Nope. I just compared the carbon dioxide for charging a battery up to 16kW-H, and that for burning 1.3 gallons of gasoline.

Gasoline: about 12kG of carbon dioxide produced, low sulfur.

Plug in hybrid: about 15kG of carbon dioxide from burning high sulfur coal.

This doesn't count the environmental cost of finding, mining, and refining the lithium for the batteries, by the way. Nickel is also not the world's cleanest battery material--it's naturally found in combination with sulfur, which must be removed unless one really desires the area to be bathed in sulfuric acid. (see Brantford, Ontario for examples)

Yet another triumph of peer reviewed science

Yesterday's Pioneer Press noted that farmers pay more for health insurance than other people. Conspicuously absent from the analysis is the fact that the average age of farmers is in the fifties, and farmers tend to have bigger families than the rest of us. Nah, we can't consider the possibility that age and family size have something to do with this. There is the possibility of a new state or federal program to "help" to be had here--can't bother with the facts!

Wednesday, September 17, 2008

On the Chevy Volt

Well, evidently GM has brought out a hybrid car that will work pretty much like a diesel-electric locomotive. A gasoline engine drives a generator, batteries drive a motor. The Volt is a fairly typical compact car otherwise, and should retail for somewhere between $30,000 and $40,000. Let's see what happens if it indeed eliminates the cost of gasoline for a driver who commutes 10,000 miles or so per year--250 days of work times a 40 mile round trip commute, and let's compare it with the Cobalt, built on the same platform.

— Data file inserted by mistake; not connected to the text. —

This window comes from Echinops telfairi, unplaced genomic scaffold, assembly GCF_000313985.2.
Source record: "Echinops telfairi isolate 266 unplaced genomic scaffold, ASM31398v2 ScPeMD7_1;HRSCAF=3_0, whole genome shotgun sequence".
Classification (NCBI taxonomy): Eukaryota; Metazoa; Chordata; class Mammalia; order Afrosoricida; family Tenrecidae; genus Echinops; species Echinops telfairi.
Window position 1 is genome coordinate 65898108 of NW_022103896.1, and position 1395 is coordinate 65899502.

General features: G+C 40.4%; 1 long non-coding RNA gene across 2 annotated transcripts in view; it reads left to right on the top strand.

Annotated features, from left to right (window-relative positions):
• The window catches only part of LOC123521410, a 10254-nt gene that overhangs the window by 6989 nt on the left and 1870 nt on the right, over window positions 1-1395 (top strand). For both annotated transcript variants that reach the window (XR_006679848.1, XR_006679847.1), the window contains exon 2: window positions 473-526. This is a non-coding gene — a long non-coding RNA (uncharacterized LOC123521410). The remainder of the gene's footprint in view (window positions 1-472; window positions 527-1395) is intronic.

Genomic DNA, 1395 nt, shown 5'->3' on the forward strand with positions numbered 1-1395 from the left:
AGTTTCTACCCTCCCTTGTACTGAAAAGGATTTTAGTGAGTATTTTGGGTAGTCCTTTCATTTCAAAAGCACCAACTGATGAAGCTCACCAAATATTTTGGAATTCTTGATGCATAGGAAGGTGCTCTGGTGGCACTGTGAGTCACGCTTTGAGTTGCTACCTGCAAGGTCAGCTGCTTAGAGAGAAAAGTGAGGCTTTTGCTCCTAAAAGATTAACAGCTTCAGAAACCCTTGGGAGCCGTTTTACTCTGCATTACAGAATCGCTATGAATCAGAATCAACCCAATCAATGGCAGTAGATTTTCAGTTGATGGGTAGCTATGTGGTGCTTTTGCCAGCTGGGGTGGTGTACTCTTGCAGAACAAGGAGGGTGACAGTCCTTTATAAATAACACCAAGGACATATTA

Pricing for the Cobalt starts at about $15,000, and its real world mileage is probably about 30mpg. The 300 gallons you'd put in it each year would set you back about $1200. The electricity to charge it? Battery capacity is 16kW-H, so you're going to spend about $400/year in juice to charge it.

The flip side? Well, you've just paid double or more for your car, and hence the annual cost of owning a hybrid is about $2000 to $3000 over that for the Cobalt--10% depreciation and 5% interest on $15000-$20,000 excess cost. One could theoretically break even if the price of gasoline got to $10-15/gallon, but remember that the price of electricity will increase as well because all that coal is brought to market by diesel powered locomotives.

So if you've got an extra $10-15k in your bank account that you want to use to help the environment, may I suggest a new bike?

I don't get it

I'm reading that if the bailout of AIG had occurred on Saturday, it would have been for $20 billion, but today, it's $85 billion. I'm also reading that instead of collateral, the Fed is taking ownership of 80% of the company and firing all of the chief executives, and this over a crisis of liquidity, not actual bankruptcy.